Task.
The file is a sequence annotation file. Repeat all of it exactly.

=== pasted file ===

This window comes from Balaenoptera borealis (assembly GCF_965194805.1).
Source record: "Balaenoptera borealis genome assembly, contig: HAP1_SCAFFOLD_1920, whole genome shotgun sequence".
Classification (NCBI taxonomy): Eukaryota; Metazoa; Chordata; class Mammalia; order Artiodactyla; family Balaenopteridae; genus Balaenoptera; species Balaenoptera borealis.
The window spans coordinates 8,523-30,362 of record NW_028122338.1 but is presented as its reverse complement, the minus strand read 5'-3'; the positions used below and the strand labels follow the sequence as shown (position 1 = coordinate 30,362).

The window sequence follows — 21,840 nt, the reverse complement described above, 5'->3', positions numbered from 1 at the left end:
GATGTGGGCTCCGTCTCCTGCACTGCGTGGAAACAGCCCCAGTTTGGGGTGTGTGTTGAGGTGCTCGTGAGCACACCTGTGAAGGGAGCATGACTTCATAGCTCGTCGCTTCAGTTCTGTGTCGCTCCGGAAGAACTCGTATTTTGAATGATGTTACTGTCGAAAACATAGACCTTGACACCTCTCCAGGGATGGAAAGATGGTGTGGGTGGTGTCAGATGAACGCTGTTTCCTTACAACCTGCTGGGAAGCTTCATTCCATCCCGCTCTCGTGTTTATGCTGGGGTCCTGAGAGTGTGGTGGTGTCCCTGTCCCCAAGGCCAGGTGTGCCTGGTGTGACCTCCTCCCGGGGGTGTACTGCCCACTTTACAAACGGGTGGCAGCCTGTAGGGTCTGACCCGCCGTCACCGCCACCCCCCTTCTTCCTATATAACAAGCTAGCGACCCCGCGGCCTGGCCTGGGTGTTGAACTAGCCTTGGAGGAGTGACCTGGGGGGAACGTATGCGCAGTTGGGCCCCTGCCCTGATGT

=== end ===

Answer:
This window comes from Balaenoptera borealis (assembly GCF_965194805.1).
Source record: "Balaenoptera borealis genome assembly, contig: HAP1_SCAFFOLD_1920, whole genome shotgun sequence".
Classification (NCBI taxonomy): Eukaryota; Metazoa; Chordata; class Mammalia; order Artiodactyla; family Balaenopteridae; genus Balaenoptera; species Balaenoptera borealis.
The window spans coordinates 8,523-30,362 of record NW_028122338.1 but is presented as its reverse complement, the minus strand read 5'-3'; the positions used below and the strand labels follow the sequence as shown (position 1 = coordinate 30,362).

The window sequence follows — 21,840 nt, the reverse complement described above, 5'->3', positions numbered from 1 at the left end:
GATGTGGGCTCCGTCTCCTGCACTGCGTGGAAACAGCCCCAGTTTGGGGTGTGTGTTGAGGTGCTCGTGAGCACACCTGTGAAGGGAGCATGACTTCATAGCTCGTCGCTTCAGTTCTGTGTCGCTCCGGAAGAACTCGTATTTTGAATGATGTTACTGTCGAAAACATAGACCTTGACACCTCTCCAGGGATGGAAAGATGGTGTGGGTGGTGTCAGATGAACGCTGTTTCCTTACAACCTGCTGGGAAGCTTCATTCCATCCCGCTCTCGTGTTTATGCTGGGGTCCTGAGAGTGTGGTGGTGTCCCTGTCCCCAAGGCCAGGTGTGCCTGGTGTGACCTCCTCCCGGGGGTGTACTGCCCACTTTACAAACGGGTGGCAGCCTGTAGGGTCTGACCCGCCGTCACCGCCACCCCCCTTCTTCCTATATAACAAGCTAGCGACCCCGCGGCCTGGCCTGGGTGTTGAACTAGCCTTGGAGGAGTGACCTGGGGGGAACGTATGCGCAGTTGGGCCCCTGCCCTGATGT